produce we eat and drink and its impact on natural systems can be
significant. Weeds can also evolve to become tolerant of glyphosate, so land
managers need to ensure that they have alternatives available. In general,
a shift to a more integrated weed control system with a variety of control
methods is needed, both in farming and in habitat restoration. No one method is
appropriate for controlling weeds everywhere, and Rainforest Rescue is looking
to lead by example by proving that habitat restoration doesn’t need to be
dependent on glyphosate.
The initial desk
top and stakeholder research has shown that Rainforest Rescue’s weed control
methods are in accordance with other environmental groups working in similar
areas. They are diverse and adaptive, depending on the situation and what kind
of control is required. It is Rainforest Rescue policy to err on the side of
caution – while the jury is still out on the health and environmental impacts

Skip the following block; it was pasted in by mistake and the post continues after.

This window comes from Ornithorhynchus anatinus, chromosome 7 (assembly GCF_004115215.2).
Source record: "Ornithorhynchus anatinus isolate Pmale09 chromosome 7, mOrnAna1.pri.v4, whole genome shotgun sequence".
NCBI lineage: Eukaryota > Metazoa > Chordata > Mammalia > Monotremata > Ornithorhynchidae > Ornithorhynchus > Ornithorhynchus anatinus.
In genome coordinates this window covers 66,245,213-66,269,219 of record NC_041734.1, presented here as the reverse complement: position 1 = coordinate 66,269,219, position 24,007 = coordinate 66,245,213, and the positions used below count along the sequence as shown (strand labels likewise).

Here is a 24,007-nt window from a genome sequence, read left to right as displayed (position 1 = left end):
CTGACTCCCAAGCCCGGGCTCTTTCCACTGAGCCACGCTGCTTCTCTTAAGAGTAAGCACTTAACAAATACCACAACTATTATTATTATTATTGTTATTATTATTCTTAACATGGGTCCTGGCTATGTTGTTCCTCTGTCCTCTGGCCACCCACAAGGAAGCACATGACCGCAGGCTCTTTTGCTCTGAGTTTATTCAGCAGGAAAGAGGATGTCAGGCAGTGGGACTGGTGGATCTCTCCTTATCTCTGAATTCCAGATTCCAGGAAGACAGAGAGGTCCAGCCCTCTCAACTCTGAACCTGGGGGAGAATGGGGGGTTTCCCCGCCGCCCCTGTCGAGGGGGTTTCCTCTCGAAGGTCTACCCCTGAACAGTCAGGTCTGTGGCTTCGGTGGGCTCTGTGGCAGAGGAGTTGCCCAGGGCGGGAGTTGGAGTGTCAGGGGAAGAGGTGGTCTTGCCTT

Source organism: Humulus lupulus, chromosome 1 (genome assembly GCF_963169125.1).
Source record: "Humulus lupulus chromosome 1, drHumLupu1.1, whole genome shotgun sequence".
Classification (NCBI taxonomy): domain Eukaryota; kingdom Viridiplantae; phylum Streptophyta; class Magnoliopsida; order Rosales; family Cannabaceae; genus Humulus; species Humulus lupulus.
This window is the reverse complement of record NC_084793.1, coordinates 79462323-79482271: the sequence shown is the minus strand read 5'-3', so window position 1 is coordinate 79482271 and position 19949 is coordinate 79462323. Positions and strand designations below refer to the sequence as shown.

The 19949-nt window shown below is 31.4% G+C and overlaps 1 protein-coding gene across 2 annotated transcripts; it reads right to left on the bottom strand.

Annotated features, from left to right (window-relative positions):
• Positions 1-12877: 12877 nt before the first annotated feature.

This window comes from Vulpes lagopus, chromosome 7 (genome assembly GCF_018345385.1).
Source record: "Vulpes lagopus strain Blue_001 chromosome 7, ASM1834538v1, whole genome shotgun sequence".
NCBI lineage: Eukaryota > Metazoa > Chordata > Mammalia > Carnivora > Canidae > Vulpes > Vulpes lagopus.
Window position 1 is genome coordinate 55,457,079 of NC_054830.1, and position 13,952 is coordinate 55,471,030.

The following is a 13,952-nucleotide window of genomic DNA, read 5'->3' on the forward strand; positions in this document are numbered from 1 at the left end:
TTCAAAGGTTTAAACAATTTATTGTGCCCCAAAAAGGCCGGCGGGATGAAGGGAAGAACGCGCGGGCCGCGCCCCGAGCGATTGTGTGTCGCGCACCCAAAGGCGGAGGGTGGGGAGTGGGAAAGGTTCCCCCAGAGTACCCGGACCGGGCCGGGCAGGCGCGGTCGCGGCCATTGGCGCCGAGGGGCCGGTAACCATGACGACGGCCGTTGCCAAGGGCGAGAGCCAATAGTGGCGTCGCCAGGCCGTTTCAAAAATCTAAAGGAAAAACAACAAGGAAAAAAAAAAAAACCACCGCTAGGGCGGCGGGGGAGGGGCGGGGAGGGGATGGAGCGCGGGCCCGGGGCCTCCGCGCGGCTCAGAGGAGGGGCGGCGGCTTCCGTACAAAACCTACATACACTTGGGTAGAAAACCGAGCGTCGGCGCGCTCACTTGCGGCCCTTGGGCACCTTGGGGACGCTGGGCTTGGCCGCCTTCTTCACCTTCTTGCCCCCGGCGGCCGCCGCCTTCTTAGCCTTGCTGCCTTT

of chemical herbicides like glyphosate, we will actively pursue alternative
weed control methods that do not use them.
To further this
agenda Rainforest Rescue is looking into the efficacy of a whole host of
non-herbicide based methods, as well as methods that reduce the amount of herbicides
used to control weeds. Depending on the circumstances at a site, alternative
practices that have been used or considered include residue mulching to supress
weed germination, the use of living mulches, and supporting soil microbial
communities which favour native woody species. Using naturally competitive
native plants to displace weeds is Rainforest Rescue’s favoured approach.
factor in that approach is the density of tree planting used by Rainforest
Rescue. By planting trees at a high density the tree canopy closes quickly,
shading the ground and making it unsuitable for light dependent weeds. In the
Daintree the rate of tree growth in reforestation projects means that weed
management is only an issue in the first couple of years. Rainforest Rescue
plants a significant range of species in reforestation projects, and these are